An ex-West Virginia lawmaker who wondered if President Donald Trump would “pardon anybody who gets arrested” on a Facebook livestream during the Jan. 6 riot at the Capitol will spend three months locked up, a federal judge determined Wednesday.
Derrick Evans, a former GOP representative in the West Virginia House of Delegates, got prison time instead of probation after he livestreamed himself joyfully screaming, “We’re in! Derrick Evans is in the Capitol!”
Evans, 37, was arrested two days after the ugly riot that delayed the certification of the 2020 presidential election in favor of President Joe Biden by several hours. Evans pleaded guilty in March to a felony charge of civil disorder.
US District Judge Royce Lamberth said he sentenced him to prison time because he didn’t want another riot next election.
“I can’t just give you probation in a case like this,” Lamberth said. “It doesn’t reflect the feelings of the community. It doesn’t reflect the feelings of the country about what happened that day.
“I don’t want another riot the next election. I don’t want this to happen again, so I’m going to do what I can.”
Prosecutors argued Evans was a leader of the mob who only made things worse.
“He was a leader in this riot. He was a leader on the ground, he was a leader on social media, and he was a leader in his state,” Prosecutor Kathryn Fifield said, according to CNN.
Evans was sworn into office weeks before Jan. 6, but resigned one day after he was arrested.
Before Jan. 6 Evans told his 30,000 Facebook followers to “fight For Trump” at the nation’s capital, court documents state. On Jan. 6 he skipped Trump’s speech and headed straight to the Capitol where he recorded the breach for more than an hour, the feds said.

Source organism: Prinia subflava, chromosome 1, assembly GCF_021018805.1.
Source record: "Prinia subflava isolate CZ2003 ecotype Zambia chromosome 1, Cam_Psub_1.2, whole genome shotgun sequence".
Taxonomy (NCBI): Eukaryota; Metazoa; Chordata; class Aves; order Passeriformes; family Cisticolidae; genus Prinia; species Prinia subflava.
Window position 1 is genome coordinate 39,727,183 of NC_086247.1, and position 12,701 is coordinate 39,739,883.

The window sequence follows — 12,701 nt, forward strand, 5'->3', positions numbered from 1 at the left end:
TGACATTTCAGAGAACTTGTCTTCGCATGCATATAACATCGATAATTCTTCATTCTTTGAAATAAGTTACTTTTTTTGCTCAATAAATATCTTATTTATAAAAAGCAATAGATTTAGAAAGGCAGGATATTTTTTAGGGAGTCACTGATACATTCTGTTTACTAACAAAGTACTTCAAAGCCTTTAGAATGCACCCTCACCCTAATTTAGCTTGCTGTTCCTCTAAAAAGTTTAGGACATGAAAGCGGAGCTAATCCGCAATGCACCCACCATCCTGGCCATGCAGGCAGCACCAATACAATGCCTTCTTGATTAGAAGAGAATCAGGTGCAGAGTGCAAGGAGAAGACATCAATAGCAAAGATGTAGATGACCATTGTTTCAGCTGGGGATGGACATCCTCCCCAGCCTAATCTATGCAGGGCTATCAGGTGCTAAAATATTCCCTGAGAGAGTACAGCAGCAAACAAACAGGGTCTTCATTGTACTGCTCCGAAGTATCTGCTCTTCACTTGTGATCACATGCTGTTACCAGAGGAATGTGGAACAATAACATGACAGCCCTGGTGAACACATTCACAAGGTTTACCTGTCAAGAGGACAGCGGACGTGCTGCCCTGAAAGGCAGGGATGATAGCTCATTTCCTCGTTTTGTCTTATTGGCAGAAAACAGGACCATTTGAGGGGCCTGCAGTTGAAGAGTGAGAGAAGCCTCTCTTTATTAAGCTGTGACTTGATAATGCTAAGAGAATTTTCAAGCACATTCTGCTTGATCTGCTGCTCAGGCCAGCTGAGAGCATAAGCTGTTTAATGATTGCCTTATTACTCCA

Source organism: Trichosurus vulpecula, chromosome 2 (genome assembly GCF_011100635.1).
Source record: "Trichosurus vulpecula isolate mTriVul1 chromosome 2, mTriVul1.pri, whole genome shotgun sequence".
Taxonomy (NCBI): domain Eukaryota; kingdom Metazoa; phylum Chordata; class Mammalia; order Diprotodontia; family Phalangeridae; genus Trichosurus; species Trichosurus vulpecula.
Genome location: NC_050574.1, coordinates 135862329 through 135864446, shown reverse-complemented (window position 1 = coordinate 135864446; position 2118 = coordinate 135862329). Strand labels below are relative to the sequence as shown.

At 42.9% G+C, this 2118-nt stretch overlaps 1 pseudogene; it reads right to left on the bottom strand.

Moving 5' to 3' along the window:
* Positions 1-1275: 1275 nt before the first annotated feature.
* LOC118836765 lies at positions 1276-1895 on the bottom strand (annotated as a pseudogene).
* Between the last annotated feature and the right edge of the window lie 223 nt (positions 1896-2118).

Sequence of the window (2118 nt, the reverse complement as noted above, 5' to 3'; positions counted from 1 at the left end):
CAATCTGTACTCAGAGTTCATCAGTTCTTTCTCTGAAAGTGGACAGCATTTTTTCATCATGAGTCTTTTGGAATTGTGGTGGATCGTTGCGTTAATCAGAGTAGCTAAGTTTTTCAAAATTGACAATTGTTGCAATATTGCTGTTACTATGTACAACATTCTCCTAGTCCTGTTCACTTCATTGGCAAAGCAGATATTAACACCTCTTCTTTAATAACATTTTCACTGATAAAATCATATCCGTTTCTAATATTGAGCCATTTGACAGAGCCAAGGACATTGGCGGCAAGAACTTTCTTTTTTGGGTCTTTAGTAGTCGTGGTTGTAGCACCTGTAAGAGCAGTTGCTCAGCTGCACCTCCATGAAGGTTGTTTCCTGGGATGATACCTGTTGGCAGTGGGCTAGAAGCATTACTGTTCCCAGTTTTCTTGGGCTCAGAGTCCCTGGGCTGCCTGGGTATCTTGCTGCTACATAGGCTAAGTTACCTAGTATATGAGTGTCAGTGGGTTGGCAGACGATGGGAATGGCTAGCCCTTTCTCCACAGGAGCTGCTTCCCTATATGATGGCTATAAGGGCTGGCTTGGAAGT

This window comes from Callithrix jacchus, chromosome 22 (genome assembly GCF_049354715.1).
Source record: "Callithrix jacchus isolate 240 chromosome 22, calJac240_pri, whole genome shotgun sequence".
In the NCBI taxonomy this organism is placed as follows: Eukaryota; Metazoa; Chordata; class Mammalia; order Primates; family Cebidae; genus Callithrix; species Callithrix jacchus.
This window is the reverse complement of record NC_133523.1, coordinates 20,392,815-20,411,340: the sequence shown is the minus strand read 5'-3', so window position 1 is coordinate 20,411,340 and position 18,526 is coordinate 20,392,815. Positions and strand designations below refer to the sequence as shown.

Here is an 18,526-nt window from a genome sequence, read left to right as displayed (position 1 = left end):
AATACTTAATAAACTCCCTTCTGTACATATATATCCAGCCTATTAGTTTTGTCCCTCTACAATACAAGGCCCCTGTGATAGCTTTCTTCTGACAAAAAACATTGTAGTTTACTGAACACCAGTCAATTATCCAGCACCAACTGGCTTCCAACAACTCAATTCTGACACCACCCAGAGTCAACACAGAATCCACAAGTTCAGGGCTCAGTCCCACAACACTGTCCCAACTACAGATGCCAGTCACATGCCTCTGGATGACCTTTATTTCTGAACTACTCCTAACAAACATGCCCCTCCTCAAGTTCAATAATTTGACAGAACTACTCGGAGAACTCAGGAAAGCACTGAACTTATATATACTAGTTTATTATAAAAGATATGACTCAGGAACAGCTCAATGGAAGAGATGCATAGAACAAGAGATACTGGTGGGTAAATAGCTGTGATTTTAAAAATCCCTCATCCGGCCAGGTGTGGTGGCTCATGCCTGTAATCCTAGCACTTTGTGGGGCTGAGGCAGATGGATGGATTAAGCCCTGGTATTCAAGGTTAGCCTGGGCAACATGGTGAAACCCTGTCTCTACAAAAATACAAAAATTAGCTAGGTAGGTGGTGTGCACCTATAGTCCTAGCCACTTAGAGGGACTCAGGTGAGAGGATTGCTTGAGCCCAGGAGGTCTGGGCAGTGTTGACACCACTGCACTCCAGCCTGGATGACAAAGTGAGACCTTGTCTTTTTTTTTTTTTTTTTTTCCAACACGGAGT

“Guys, oh my gosh, I can’t even explain what is happening right now, how amazing this is to see in person,” he said during the live stream. “I am in awe. The revolution has started. The revolution has started.”
He described what rioters were doing and fist bumped with other people who marched inside the Capitol.
After leaving the building, he thought about covering up his involvement, according to court records.
“He knew almost immediately he had done something wrong,” Fifield said, according to West Virginia-based Metro News. “He texted his friends right after he exited the Capitol and asked if he should delete this livestream so there’s no evidence of what he did. Unfortunately, the internet being the internet didn’t work out so well for Mr. Evans.”
Evans, also a former teacher and coach, said Wednesday he is a “good person who unfortunately was caught up in the moment.”
“I will forever bear the reminder that I made a crucial mistake. I’ve let down myself, I’ve let down my community and most importantly I’ve let down my family,” Evans told the judge.
Evans’ attorney, Paul Taylor, in a bid to get his client only probation argued in court documents the video of Evans indicates a “lack of experience, wisdom or judgment rather than primarily criminal intent.”
Evans also needs to pay $2,000 in restitution and a $2,000 fine.
With Post wires